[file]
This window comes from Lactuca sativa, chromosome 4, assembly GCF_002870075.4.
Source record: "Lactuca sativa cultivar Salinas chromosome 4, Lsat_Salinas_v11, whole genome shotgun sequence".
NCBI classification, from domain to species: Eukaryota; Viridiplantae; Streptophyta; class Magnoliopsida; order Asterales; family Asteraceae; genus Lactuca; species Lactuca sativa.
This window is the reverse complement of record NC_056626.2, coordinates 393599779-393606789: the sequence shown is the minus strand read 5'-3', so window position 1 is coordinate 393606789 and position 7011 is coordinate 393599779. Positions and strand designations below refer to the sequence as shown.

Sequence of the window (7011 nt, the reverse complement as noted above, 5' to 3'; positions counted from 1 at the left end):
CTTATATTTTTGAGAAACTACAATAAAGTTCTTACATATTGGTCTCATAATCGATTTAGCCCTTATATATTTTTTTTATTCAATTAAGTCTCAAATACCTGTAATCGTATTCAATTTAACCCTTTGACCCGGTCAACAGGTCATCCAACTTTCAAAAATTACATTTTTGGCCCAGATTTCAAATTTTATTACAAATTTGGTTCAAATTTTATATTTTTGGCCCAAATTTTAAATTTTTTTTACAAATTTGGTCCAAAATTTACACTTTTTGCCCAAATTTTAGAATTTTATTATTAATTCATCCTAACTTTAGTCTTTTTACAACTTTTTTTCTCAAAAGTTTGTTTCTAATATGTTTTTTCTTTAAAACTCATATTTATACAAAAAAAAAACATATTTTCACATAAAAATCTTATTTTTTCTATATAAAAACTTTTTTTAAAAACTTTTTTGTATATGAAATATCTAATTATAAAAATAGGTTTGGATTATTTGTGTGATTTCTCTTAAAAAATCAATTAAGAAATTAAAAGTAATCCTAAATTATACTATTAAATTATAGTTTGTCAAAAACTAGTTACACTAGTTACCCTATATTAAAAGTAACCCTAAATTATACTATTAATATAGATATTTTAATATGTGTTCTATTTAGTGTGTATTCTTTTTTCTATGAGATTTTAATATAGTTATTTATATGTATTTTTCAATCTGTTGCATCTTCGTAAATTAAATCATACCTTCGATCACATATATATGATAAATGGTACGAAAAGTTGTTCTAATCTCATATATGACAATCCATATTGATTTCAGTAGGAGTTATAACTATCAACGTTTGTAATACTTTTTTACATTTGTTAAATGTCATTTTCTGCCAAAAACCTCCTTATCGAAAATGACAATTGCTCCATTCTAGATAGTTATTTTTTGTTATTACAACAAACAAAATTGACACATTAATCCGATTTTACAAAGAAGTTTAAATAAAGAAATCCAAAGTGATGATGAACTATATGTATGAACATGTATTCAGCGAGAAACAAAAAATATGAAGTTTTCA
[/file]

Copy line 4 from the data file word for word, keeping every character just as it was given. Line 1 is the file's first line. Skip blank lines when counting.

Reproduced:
This window is the reverse complement of record NC_056626.2, coordinates 393599779-393606789: the sequence shown is the minus strand read 5'-3', so window position 1 is coordinate 393606789 and position 7011 is coordinate 393599779. Positions and strand designations below refer to the sequence as shown.